Here are five things ecommerce site owners should be aware of to ensure that your platform is secure for you and your consumers.
The ecommerce market in Asia is booming and it shows no signs of slowing down. A thriving region when it comes to internet connectivity, and home to the most engaged mobile Internet users globally, Asia-Pacific is expected to hit $1.77 trillion (U.S.) worth of ecommerce sales by 2022.
APAC's e-commerce growth to hit 14.2% in 2019: Fitch Solutions, evident in the latest Singles Day sales, in which ecommerce platforms saw record-breaking sales numbers and a tremendous increase in online sales compared to previous years.
However, as it becomes more convenient for consumers to shop anywhere, any time, on and across multiple devices, ecommerce sites have become a natural target for cybercriminals because they hold rich amounts of personal information.
In Singapore, popular home-grown fashion label Love Bonito was hit by a data breach in December 2019. A malicious code was added to its online site, resulting in the exposure of customers’ personal information. In 2018, PayPal and the largest ecommerce platform in Singapore, Qoo10, also suffered a series of data hacks. Major online marketplaces such as eBay and Taobao have also had their customer databases compromised.
The spate of cyberattacks in recent years have incited fears and concerns over the sharing of personal information online. While consumers are taking ownership of sharing their personal information, ecommerce site owners must also ensure that their platform is secure.
So what should you do?
The web hosting industry is crowded with many options when it comes to service providers. It is critical to find the right partner that will support your business needs and goals.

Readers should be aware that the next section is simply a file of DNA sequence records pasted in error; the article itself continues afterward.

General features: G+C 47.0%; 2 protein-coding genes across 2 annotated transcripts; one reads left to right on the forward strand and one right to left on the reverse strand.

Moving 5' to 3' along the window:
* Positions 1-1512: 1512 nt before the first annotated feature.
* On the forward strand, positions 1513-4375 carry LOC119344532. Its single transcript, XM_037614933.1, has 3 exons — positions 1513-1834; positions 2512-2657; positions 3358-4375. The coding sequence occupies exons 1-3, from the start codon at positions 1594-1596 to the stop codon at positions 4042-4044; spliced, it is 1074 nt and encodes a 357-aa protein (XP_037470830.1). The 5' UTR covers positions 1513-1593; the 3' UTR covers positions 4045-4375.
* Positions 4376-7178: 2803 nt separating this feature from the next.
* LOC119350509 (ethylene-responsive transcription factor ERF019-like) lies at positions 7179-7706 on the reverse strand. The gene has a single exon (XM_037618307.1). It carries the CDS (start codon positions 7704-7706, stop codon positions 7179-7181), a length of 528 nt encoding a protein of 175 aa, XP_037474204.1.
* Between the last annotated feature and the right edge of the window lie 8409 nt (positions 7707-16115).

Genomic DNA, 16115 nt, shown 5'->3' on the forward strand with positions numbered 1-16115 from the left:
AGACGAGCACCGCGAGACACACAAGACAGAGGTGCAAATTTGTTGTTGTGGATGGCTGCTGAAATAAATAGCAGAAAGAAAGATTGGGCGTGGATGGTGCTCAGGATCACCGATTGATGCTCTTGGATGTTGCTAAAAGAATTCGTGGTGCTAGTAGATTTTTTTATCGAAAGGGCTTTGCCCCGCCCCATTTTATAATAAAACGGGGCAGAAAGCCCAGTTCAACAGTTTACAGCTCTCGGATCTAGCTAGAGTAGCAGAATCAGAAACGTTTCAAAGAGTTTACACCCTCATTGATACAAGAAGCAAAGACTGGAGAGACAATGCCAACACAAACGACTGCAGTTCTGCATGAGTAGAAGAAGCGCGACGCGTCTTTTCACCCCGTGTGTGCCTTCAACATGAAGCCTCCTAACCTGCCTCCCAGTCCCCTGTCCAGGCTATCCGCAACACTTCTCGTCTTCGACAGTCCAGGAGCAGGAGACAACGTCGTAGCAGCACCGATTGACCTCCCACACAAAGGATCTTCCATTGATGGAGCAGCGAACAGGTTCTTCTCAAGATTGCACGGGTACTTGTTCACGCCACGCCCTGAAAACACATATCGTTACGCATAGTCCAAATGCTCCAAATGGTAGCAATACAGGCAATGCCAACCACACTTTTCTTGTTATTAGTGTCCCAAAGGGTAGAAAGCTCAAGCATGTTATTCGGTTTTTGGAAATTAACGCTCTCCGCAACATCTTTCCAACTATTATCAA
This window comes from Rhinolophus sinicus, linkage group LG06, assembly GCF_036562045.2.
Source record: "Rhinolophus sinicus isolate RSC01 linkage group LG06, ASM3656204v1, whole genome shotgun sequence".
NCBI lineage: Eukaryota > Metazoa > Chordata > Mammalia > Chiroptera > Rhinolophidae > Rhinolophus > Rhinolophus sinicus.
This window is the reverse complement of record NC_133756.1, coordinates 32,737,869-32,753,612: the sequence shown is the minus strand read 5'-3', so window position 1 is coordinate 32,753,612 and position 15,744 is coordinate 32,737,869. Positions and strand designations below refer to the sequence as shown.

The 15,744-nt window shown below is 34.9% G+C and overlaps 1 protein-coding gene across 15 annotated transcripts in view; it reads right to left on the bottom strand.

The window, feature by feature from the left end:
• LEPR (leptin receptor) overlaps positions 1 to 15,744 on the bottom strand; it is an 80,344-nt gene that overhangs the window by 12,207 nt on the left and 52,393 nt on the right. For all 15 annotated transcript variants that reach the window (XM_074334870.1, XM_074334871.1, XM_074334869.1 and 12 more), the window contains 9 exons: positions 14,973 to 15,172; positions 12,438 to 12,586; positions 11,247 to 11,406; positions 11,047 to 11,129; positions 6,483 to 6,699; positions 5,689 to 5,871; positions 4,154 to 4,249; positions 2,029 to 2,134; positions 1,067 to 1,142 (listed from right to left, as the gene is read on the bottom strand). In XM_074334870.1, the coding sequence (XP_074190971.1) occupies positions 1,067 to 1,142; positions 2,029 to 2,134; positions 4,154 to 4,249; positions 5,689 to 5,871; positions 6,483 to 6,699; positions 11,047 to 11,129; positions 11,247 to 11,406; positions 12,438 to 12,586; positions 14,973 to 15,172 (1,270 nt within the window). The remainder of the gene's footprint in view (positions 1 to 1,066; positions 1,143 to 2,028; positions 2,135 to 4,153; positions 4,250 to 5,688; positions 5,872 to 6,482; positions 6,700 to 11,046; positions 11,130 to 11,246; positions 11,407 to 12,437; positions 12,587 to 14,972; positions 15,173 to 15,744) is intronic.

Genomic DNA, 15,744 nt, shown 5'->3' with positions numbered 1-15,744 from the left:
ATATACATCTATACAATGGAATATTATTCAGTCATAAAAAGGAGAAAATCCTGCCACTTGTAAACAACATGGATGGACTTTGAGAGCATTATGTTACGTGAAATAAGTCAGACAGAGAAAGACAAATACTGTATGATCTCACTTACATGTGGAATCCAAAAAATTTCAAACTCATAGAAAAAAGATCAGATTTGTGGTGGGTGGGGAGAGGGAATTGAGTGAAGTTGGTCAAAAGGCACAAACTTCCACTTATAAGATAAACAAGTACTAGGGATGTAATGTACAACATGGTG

Although all web hosting services tend to offer attractive packages, they may not be upfront about features that offer security protection for your site. Consider if the hosting partner proactively protects your site, whether there’s constantly monitoring involved, and what is the response time. If they do not offer these features, you’ll need to consider engaging another partner or hire a separate agency to do this for you.
Secure Sockets Layer (SSL) is a security protocol used to provide a secure passage between your customers’ web browser and your site. Hypertext Transfer Protocol Secure (HTTPS) on the other hand, refers to the lock icon most commonly seen in the address bar of web browsers.
This means that when customers are shopping on your site, information such as credit card information are transmitted safely, without the risk of any eavesdroppers and thus, less vulnerable to cyberattacks. Together, SSL and HTTPS will help your business secure connections with your customers.
It’s overwhelming to start your business online, and that is why it is crucial to take time and search for the most suitable ecommerce platform to bring your business to success. Similarly, there are many options in the market and businesses need to think long-term—not only what the platform can help you with now, but also how it can help your business in the future.